Dennis Maggard who sailed his Pacific Seacraft 37 Pamela from San Francisco to New Zealand and back, a three-year voyage through the South Pacific, sent in a short story on this close-to-home adventure on the Bay. Next Dennis plans to take Pamela to the wilds of British Columbia and circumnavigate Vancouver Island.
It’s raining and there’s no wind. Why not go sailing up the Bay to sing sea chanteys on the Barbary Coast of San Francisco?
Did you know you can sail a boat right through the epicenter of a metropolitan area of 7 million people and 101 cities without seeing or hearing a single soul? On a rainy day, you can do it.
You will need some hot food to take on your voyage. Throw a chicken into the pressure cooker along with an onion and as much garlic as you can carry, add a half cup of seawater and rice, and finish it off with a clump of kale. That’ll carry you all the way to San Francisco.
When you get to Ghirardelli Square, throw out the anchor in Aquatic Cove and settle in for the night. You won’t find a better spot to set the hook in the entire San Francisco Bay. While the luminescence of the historic chocolate factory sparkles on the calm waters of the anchorage, the lights of Coit Tower point skyward as if to rival the upthrust of the Financial District skyscrapers beyond, with the darkened shapes of the tall ships and steamboats haunting the Hyde Street Pier.
Aquatic Cove and Hyde Street Pier are part of the San Francisco Maritime National Historical Park. Here you’ll find the 1886 square-rigged Balclutha and the 1890 ferryboat Eureka, where the old salts gather on the first Saturday of each month to sing sea chanteys.
These old work songs were sung by sailors and fishermen when it was time to heave away the capstan to weigh anchor or raise the sails. They tell us of rounding Cape Horn in winter. They warn us of the curse of strong drink. They fill our heads with dreams of drinking beer all night in the arms of the lasses when we reach the shore, but for now, put on your oilskin jacket, lad, and leave the girls behind!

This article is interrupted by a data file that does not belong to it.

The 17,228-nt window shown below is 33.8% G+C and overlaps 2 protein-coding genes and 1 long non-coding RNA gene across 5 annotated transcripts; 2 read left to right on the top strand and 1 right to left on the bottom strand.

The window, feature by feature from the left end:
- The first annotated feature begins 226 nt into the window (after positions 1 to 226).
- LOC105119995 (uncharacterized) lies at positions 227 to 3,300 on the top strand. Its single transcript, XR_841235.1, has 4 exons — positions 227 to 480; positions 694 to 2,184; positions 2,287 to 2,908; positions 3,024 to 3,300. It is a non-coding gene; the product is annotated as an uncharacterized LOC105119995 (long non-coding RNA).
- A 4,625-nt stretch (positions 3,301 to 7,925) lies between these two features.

They also make you thirsty. Fortunately, Hyde Street Pier is a few steps away from the best Irish coffee on the waterfront, at the Buena Vista. What could be better on a wintry evening? My favorite bartender preheats the glass, pours in the coffee and sugar cubes, slings the whiskey and finishes with a dollop of heavy cream. It’s the world’s best, and it says so on the napkin.
In the morning I find all sorts of aquatic life about, not least the hordes of swimmers who plunge into the chilly water without wetsuits. They do this every day, rain or shine, summer and winter.
Sailing vessel Pamela has all her flags flying as the winter sun rises warmly over the waterfront. But soon it’s time to catch the flood back down the Bay. We say our goodbyes to the historic waterfront chronicled by the likes of Jack London and John Steinbeck, grateful that we can still make a connection to the lives of the 19th-century men and women who worked and lived along this foggy stretch of Pacific coastline.
It’s winter sailing on the Bay, and before long the sea breeze blowing through the Golden Gate begins to subside, with the incoming tide to push us along, and Pamela’s trusty diesel engine purring through the fog.
And not a solitary soul in sight.
Sea Chanteys occur on the first Saturday of each month, 8 p.m. to 11 p.m., and are free to the public, aboard the 1890 ferry Eureka on Hyde Street Pier. Contact Peter Kasin, Park Ranger, Interpretation Division, San Francisco Maritime NHP, (415) 561-7171, [email protected].
Click for details on Anchoring in Aquatic Cove.
Can one safely leave the dinghy? Dennis advises securing the dinghy and motor with a cable and lock somewhere near the boat ramp just north of the actual pier. His other method is not recommended — tying to one of the long, rusty ladders laden with barnacles and climb up to the pier, then announce yourself to security and cross your fingers they don’t throw you in jail.